AMD Makes Commercial PC Push with New Pro A-Series APUs

By Jeffrey Burt  |  Posted 2015-09-29 Print this article Print
commercial PCs

AMD’s new Pro A12 notebook processor has a maximum speed of 3.4GHz and 12 compute cores (four CPU and eight Radeon R7 GPUs). The chip offers performance improvements of 31 percent in graphics, 18 percent in multi-threaded workloads and 19 percent in compute. Those respective metrics hit 66 percent, 50 percent and 50 percent in performance-per-watt, the company said.

The chips come with a 36-month OEM warranty and an 18-month image stability guarantee. They support the DASH (Desktop and Mobile Architecture for System Hardware) management open standard. AMD offers software for small businesses.

In addition, AMD said it has ramped up the security in the chips through the AMD Secure Processor. Through the dedicated core, the ARM TrustZone secure environment can run on top of the hardware to create a place for running sensitive workloads. The company plans to implement the ARM TrustZone technology in every product going forward, according to Diane Stapley, director of alliances.

HP has used the Pro A-Series APUs in a number of its EliteBook business notebooks, and on Sept. 29 introduced the EliteBook 705 G3 series based on the latest APUs and offering displays ranging from 12.5 to 15.6 inches. Lenovo also uses the processors.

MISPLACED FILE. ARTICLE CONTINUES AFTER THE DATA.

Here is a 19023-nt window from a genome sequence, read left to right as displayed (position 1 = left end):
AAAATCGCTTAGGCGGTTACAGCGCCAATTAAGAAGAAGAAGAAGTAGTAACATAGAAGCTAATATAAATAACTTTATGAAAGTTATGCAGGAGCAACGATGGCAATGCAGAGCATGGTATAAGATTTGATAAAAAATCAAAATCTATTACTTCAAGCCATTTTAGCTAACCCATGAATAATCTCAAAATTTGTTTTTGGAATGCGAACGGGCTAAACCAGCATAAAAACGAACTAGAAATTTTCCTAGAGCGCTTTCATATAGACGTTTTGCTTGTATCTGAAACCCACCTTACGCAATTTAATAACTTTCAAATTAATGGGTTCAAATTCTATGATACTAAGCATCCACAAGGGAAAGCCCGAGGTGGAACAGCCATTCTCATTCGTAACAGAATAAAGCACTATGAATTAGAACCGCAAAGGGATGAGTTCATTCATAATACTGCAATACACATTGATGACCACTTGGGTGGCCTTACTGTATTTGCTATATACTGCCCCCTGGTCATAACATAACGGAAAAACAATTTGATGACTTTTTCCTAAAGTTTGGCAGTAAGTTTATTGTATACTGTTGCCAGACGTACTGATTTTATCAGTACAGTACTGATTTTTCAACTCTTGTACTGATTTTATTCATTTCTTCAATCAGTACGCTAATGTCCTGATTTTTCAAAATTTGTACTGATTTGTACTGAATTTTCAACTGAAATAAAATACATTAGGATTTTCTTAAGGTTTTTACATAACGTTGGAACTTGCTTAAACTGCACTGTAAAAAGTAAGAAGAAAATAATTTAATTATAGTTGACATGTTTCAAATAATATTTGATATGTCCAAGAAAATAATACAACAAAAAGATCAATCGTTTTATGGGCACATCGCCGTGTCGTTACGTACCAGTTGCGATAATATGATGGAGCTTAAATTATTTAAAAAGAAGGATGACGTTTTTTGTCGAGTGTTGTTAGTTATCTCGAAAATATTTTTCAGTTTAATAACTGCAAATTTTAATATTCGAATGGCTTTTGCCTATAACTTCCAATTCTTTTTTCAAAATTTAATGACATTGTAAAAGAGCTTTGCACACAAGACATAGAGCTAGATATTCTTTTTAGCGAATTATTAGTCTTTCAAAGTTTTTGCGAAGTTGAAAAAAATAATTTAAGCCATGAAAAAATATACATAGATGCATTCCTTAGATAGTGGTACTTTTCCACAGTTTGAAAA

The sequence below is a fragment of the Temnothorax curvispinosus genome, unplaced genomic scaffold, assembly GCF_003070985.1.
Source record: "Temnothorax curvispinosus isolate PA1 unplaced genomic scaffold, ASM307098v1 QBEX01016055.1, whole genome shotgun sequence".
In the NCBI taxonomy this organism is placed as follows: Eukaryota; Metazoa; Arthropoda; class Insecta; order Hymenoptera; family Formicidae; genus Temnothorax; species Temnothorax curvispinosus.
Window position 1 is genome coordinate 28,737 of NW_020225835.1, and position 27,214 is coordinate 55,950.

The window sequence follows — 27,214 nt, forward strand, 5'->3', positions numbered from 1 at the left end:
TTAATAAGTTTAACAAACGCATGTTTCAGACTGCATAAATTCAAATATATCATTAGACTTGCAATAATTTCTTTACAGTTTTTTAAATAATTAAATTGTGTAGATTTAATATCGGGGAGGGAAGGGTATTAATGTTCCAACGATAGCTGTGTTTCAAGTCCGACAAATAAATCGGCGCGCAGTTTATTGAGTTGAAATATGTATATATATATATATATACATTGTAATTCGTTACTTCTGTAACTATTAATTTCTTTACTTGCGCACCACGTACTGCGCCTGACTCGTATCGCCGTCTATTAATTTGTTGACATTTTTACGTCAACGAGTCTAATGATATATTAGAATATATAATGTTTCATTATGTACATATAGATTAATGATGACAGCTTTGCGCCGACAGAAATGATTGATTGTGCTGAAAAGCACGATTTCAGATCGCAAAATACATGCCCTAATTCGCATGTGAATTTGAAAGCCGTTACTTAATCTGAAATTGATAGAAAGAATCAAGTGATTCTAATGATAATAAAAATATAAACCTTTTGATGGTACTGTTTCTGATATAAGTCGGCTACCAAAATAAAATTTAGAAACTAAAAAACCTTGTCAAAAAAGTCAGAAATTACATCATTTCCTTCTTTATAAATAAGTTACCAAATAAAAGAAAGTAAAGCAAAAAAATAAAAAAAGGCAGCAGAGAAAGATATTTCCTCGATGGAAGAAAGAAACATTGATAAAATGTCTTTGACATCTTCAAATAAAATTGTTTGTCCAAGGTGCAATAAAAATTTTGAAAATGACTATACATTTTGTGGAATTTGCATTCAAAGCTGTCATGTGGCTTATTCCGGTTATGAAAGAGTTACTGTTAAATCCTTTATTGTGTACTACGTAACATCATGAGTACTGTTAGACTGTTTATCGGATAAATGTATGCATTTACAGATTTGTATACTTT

AMD officials are expecting that business users will see the company as a lower-cost alternative to Intel processors.

"We tell [business customers], 'You have a budget to spend, and you can get more with AMD,'" Hampton said in an interview with eWEEK. The pitch "is translating into wins."

Rob Enderle, principal analyst with The Enderle Group, said the challenge for AMD is getting its message out to the business community. For example, during the Sunnyvale event, AMD executives were aggressive in talking about security capabilities and the plan to use those capabilities across all products. This is something that could be attractive to business users, Enderle told eWEEK.

"The numbers show that when they get their message out, they do well," he said. "They just don’t have the scale [in marketing] that Intel has."



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